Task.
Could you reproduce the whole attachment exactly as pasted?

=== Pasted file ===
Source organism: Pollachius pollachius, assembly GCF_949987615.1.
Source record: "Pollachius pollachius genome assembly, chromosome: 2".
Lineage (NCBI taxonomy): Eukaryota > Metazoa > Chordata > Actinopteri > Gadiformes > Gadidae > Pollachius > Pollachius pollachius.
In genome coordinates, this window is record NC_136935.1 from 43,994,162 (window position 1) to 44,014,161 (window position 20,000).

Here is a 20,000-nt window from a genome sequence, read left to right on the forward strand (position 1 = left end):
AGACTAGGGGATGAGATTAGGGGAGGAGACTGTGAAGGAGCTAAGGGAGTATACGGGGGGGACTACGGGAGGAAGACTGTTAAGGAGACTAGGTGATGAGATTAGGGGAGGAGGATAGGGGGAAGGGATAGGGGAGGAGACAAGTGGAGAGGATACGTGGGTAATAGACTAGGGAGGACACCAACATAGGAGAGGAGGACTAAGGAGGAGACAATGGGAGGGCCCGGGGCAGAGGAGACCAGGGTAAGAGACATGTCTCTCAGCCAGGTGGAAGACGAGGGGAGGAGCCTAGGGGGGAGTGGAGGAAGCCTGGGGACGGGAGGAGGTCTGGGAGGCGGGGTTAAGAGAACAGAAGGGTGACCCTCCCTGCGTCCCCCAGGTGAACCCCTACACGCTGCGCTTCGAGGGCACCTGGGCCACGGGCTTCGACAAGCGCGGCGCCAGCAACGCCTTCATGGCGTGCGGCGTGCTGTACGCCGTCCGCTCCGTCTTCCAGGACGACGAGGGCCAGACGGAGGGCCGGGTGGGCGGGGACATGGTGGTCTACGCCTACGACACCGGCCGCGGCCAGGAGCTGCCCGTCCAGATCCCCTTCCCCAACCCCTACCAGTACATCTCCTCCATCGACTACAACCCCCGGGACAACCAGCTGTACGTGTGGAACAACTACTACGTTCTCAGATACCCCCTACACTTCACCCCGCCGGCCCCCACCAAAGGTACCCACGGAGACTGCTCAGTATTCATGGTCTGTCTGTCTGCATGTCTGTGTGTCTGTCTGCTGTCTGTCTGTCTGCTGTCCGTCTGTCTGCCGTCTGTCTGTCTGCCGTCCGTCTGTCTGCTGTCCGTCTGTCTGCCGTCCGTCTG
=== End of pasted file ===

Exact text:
Source organism: Pollachius pollachius, assembly GCF_949987615.1.
Source record: "Pollachius pollachius genome assembly, chromosome: 2".
Lineage (NCBI taxonomy): Eukaryota > Metazoa > Chordata > Actinopteri > Gadiformes > Gadidae > Pollachius > Pollachius pollachius.
In genome coordinates, this window is record NC_136935.1 from 43,994,162 (window position 1) to 44,014,161 (window position 20,000).

Here is a 20,000-nt window from a genome sequence, read left to right on the forward strand (position 1 = left end):
AGACTAGGGGATGAGATTAGGGGAGGAGACTGTGAAGGAGCTAAGGGAGTATACGGGGGGGACTACGGGAGGAAGACTGTTAAGGAGACTAGGTGATGAGATTAGGGGAGGAGGATAGGGGGAAGGGATAGGGGAGGAGACAAGTGGAGAGGATACGTGGGTAATAGACTAGGGAGGACACCAACATAGGAGAGGAGGACTAAGGAGGAGACAATGGGAGGGCCCGGGGCAGAGGAGACCAGGGTAAGAGACATGTCTCTCAGCCAGGTGGAAGACGAGGGGAGGAGCCTAGGGGGGAGTGGAGGAAGCCTGGGGACGGGAGGAGGTCTGGGAGGCGGGGTTAAGAGAACAGAAGGGTGACCCTCCCTGCGTCCCCCAGGTGAACCCCTACACGCTGCGCTTCGAGGGCACCTGGGCCACGGGCTTCGACAAGCGCGGCGCCAGCAACGCCTTCATGGCGTGCGGCGTGCTGTACGCCGTCCGCTCCGTCTTCCAGGACGACGAGGGCCAGACGGAGGGCCGGGTGGGCGGGGACATGGTGGTCTACGCCTACGACACCGGCCGCGGCCAGGAGCTGCCCGTCCAGATCCCCTTCCCCAACCCCTACCAGTACATCTCCTCCATCGACTACAACCCCCGGGACAACCAGCTGTACGTGTGGAACAACTACTACGTTCTCAGATACCCCCTACACTTCACCCCGCCGGCCCCCACCAAAGGTACCCACGGAGACTGCTCAGTATTCATGGTCTGTCTGTCTGCATGTCTGTGTGTCTGTCTGCTGTCTGTCTGTCTGCTGTCCGTCTGTCTGCCGTCTGTCTGTCTGCCGTCCGTCTGTCTGCTGTCCGTCTGTCTGCCGTCCGTCTG